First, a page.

"I pushed him off because jumpers like Chen are very selfish. Their action violates a lot of public interest," Lai was quoted as saying by Xinhua. "They do not really dare to kill themselves. Instead, they just want to raise the relevant government authorities' attention to their appeals."

Xinhua said Lai was "taken away by police" but did not elaborate.

A police officer who answered the telephone Saturday at a station close to the bridge confirmed the incident and said it was under investigation. He refused to give any other details and hung up.

According to Xinhua, Chen wanted to kill himself because he had accrued 2 million yuan ($290,000) in debt from a failed construction project.

On Thursday, he made his way to the Haizhu bridge, where 11 other people have tried to take their lives since April.

Lai volunteered to talk Chen down but was turned away by police, Xinhua said. Lai then broke through the cordon, climbed to where Chen sat, greeted him with a handshake, then pushed.

Photos in the Beijing Morning Post showed Lai, shoeless and in a T-shirt, saluting after Chen fell.

The paper said Lai was released on bail Friday but did not give any details. It said he had been on medication for "a mental illness" for decades and had been on his way to a hospital for his pills.

Chen was recovering in the hospital, Xinhua said.

Friday, May 22, 2009

Can we call a mulligan and start over?


The US Treasury is having a garage sale I guess to raise funds?

Why did you run up the huge deficits and now realize you effed up?

I really don't understand all of the dynamics of the economic system but I think its busted.

Oh yeah, the pun was intended.

Geithner vows to cut U.S. Deficit
(Bloomberg) -- Treasury Secretary Timothy Geithner committed to cutting the budget deficit as concern about deteriorating U.S. creditworthiness deepened, and ascribed a sell-off in Treasuries to prospects for an economic recovery.

“It’s very important that this Congress and this president put in place policies that will bring those deficits down to a sustainable level over the medium term,” Geithner said in an interview with Bloomberg Television yesterday. He added that the target is reducing the gap to about 3 percent of gross domestic product, from a projected 12.9 percent this year.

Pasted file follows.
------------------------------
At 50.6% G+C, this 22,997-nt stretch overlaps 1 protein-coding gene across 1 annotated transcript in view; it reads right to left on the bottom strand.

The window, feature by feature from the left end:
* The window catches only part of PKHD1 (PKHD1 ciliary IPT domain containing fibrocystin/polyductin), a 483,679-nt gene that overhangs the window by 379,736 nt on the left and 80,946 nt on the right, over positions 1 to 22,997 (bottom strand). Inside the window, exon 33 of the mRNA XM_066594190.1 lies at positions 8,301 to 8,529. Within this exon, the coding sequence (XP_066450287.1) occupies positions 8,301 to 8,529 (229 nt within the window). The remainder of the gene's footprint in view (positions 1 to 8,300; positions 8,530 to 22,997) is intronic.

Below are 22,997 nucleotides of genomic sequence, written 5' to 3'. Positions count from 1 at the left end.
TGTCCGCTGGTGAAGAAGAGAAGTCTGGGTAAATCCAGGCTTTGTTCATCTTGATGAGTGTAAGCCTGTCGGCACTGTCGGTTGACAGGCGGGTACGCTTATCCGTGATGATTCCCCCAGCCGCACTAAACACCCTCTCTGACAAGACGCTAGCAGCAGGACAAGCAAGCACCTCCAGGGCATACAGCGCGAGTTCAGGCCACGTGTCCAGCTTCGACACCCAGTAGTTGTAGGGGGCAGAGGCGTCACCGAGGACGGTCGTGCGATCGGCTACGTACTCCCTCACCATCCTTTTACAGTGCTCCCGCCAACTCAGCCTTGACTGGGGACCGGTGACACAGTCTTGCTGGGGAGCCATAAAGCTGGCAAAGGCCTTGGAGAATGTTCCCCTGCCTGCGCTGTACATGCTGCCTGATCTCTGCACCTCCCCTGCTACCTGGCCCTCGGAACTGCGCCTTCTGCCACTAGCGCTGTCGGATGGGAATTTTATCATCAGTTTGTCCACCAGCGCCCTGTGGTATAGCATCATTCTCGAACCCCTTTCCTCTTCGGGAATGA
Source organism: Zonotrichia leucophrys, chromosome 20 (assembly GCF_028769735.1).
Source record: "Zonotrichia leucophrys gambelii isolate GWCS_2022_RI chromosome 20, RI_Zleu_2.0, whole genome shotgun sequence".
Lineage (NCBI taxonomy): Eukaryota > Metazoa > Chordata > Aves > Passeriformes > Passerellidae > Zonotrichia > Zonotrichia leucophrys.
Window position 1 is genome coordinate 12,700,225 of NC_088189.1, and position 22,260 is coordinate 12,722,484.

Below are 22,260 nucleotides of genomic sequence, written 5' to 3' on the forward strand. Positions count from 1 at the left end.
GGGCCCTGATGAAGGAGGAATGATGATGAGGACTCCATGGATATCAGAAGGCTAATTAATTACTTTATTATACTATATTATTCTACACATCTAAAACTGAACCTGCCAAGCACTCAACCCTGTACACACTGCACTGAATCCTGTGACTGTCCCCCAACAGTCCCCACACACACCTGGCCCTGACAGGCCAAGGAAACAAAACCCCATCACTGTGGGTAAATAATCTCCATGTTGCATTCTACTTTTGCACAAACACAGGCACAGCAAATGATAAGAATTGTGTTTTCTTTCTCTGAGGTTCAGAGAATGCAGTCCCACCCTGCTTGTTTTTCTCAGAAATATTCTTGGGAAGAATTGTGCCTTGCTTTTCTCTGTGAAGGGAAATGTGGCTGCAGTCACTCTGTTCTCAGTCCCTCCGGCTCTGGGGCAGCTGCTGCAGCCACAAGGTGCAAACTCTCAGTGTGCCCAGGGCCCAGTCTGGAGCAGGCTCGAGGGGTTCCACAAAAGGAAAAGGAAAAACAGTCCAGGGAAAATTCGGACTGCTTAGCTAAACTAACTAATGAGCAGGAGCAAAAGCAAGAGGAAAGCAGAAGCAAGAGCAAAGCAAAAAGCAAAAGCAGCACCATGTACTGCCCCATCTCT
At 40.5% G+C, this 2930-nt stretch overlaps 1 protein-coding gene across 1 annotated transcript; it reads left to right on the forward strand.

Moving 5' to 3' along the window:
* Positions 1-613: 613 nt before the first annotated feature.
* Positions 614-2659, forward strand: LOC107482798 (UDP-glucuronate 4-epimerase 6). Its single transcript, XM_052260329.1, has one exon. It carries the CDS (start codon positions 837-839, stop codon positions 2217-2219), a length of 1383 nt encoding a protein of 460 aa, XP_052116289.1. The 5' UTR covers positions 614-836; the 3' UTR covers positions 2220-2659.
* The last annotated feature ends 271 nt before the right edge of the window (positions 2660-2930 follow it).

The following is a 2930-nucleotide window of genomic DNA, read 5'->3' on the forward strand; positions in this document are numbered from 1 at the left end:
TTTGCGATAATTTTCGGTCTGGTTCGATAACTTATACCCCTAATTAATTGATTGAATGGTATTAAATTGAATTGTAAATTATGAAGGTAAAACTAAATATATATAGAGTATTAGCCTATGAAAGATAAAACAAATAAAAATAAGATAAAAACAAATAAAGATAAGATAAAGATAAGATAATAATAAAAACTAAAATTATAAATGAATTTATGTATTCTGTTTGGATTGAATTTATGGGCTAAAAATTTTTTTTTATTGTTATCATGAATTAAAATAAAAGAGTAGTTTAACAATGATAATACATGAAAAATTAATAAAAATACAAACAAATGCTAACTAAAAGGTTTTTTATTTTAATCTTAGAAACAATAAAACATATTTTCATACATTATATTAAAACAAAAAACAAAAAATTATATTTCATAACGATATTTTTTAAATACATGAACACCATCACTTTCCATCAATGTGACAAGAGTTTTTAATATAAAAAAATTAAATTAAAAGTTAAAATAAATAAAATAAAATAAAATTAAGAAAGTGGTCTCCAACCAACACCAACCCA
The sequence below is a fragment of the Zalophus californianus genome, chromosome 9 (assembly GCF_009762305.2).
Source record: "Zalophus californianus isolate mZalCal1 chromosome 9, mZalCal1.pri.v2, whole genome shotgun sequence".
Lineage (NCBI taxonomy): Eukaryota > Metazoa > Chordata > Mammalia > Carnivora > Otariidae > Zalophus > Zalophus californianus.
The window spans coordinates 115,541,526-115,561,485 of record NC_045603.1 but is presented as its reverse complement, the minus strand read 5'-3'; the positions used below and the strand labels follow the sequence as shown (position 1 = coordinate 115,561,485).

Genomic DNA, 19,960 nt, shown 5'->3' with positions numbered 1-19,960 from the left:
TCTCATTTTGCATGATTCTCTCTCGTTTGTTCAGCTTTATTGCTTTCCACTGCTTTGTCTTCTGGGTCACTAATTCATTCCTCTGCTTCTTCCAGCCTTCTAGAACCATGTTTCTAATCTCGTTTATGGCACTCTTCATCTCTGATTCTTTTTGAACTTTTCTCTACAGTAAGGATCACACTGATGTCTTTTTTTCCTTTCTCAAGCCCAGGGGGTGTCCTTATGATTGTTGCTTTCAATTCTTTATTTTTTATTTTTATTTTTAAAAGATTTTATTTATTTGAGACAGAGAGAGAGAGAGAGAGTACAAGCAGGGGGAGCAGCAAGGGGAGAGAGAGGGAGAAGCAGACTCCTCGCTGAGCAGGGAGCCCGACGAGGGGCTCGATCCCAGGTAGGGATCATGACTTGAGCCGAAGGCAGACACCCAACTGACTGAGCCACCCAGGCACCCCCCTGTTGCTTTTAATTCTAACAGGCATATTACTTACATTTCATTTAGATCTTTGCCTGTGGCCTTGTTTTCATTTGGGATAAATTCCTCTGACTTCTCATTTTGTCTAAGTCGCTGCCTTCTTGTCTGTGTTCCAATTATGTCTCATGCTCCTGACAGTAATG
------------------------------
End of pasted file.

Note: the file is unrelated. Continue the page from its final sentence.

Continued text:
The dollar extended declines today after Treasuries and American stocks slumped on concern the U.S. government’s debt rating may at some point be lowered. Bill Gross, the co-chief investment officer of Pacific Investment Management Co., said the U.S. “eventually” will lose its AAA grade.

Geithner, 47, also said that the rise in yields on Treasury securities this year “is a sign that things are improving” and that “there is a little less acute concern about the depth of the recession.”

The benchmark 10-year Treasury yield jumped 17 basis points to 3.36 percent yesterday and was unchanged as of 12:18 p.m. in London. The Standard & Poor’s 500 Stock Index fell 1.7 percent to 888.33 yesterday. The dollar tumbled 0.5 percent today to $1.3957 per euro after a 0.8 percent drop yesterday.

Gross’s Warning

Gross said in an interview yesterday on Bloomberg Television that while a U.S. sovereign rating cut is “certainly nothing that’s going to happen overnight,” markets are “beginning to anticipate the possibility.” Nobel Prize-winning economist Paul Krugman, speaking in Hong Kong today, nevertheless argues it’s “hard to believe” the U.S. would ever default.

Britain’s AAA rating was endangered when Standard & Poor’s yesterday lowered its outlook on the nation’s grade to “negative” from “stable,” citing a debt level approaching 100 percent of U.K. GDP.

It’s “critically important” to bring down the American deficit, Geithner said.

In its latest budget request, the administration said it expects the deficit to drop to 8.5 percent of GDP next year, then to 6 percent in 2011. Ultimately, it forecasts deficits that fluctuate between 2.7 percent and 3.4 percent between 2012 and 2019.

Early Stages

Ten-year Treasury yields have climbed about 1 percentage point so far this year, in part after U.S. economic figures indicated that the worst of the deepest recession in half a century has passed. The yield on 30-year bonds has jumped to 4.31 percent, from 2.68 percent at the beginning of the year.

The Treasury chief said it’s still “possible” that the unemployment rate may reach 10 percent or higher, cautioning that the economic recovery is still in the “early stages.”

“The important thing to recognize is that growth will stabilize and start to increase first before unemployment peaks and starts to come down,” he said. While “these early signs of stability are very important” this is “still a very challenging period for businesses and families across the United States,” he said.

Initial claims for unemployment insurance fell by 12,000 in the week ended May 16 to 631,000, according to Labor Department statistics released yesterday. Still, the number of workers collecting unemployment checks rose to a record of more than 6.6 million in the week ended May 9.